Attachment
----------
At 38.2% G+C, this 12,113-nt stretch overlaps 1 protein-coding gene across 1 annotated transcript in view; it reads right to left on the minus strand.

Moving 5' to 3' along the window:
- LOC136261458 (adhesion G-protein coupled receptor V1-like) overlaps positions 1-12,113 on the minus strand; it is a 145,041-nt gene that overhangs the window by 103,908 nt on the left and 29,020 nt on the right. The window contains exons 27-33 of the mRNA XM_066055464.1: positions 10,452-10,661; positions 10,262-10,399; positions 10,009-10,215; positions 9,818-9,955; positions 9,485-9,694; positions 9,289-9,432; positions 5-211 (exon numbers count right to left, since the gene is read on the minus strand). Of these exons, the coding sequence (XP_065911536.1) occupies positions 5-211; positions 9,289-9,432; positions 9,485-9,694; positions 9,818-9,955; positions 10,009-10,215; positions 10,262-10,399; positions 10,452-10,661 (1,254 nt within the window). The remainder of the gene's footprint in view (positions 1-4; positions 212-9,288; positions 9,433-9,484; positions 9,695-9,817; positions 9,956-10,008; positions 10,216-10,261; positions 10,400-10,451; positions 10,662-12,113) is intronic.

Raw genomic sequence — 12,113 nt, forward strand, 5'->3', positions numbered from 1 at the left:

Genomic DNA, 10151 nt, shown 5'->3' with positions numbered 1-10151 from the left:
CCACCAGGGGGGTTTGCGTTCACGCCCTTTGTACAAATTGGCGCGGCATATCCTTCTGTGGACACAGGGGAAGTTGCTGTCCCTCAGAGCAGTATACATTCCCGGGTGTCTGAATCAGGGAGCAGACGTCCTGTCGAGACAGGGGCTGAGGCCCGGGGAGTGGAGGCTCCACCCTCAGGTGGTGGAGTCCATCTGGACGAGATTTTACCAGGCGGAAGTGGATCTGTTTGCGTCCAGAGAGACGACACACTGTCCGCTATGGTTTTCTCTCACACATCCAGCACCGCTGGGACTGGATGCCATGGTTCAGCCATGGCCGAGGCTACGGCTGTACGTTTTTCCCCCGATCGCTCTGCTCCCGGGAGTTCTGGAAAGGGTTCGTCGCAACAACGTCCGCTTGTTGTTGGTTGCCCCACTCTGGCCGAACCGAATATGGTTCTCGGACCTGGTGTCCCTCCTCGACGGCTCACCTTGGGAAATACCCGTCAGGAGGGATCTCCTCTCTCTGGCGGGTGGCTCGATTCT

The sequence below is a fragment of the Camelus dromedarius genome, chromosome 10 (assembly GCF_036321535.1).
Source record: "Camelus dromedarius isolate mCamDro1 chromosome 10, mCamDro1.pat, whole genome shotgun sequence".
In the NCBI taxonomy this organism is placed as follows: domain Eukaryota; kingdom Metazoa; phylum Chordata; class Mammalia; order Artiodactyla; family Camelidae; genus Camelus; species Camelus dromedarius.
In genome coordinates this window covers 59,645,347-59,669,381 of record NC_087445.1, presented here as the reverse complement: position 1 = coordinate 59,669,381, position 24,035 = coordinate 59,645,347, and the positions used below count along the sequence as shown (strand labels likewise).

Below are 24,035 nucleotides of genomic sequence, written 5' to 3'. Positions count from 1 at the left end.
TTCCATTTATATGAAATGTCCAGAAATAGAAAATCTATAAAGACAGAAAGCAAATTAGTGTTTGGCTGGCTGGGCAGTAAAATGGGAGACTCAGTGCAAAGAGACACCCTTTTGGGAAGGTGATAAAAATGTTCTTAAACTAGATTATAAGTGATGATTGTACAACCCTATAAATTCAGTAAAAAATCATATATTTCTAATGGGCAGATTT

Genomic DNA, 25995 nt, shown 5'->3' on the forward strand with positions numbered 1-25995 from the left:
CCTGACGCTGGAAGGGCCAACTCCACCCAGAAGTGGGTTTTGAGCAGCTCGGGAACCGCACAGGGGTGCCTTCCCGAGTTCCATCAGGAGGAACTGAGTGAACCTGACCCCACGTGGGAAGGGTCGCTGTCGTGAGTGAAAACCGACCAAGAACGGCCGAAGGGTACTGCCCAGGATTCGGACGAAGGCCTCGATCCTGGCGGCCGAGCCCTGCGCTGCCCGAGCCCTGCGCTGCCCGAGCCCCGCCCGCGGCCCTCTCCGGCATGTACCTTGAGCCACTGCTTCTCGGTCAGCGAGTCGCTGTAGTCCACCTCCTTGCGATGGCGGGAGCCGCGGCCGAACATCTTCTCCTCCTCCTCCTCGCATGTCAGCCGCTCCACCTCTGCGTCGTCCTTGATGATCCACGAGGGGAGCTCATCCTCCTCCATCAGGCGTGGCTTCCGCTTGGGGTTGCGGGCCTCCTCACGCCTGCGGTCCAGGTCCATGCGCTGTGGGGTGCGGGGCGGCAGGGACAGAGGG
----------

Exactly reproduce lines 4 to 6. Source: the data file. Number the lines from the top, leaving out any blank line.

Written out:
Raw genomic sequence — 12,113 nt, forward strand, 5'->3', positions numbered from 1 at the left:

Genomic DNA, 10151 nt, shown 5'->3' with positions numbered 1-10151 from the left:
CCACCAGGGGGGTTTGCGTTCACGCCCTTTGTACAAATTGGCGCGGCATATCCTTCTGTGGACACAGGGGAAGTTGCTGTCCCTCAGAGCAGTATACATTCCCGGGTGTCTGAATCAGGGAGCAGACGTCCTGTCGAGACAGGGGCTGAGGCCCGGGGAGTGGAGGCTCCACCCTCAGGTGGTGGAGTCCATCTGGACGAGATTTTACCAGGCGGAAGTGGATCTGTTTGCGTCCAGAGAGACGACACACTGTCCGCTATGGTTTTCTCTCACACATCCAGCACCGCTGGGACTGGATGCCATGGTTCAGCCATGGCCGAGGCTACGGCTGTACGTTTTTCCCCCGATCGCTCTGCTCCCGGGAGTTCTGGAAAGGGTTCGTCGCAACAACGTCCGCTTGTTGTTGGTTGCCCCACTCTGGCCGAACCGAATATGGTTCTCGGACCTGGTGTCCCTCCTCGACGGCTCACCTTGGGAAATACCCGTCAGGAGGGATCTCCTCTCTCTGGCGGGTGGCTCGATTCT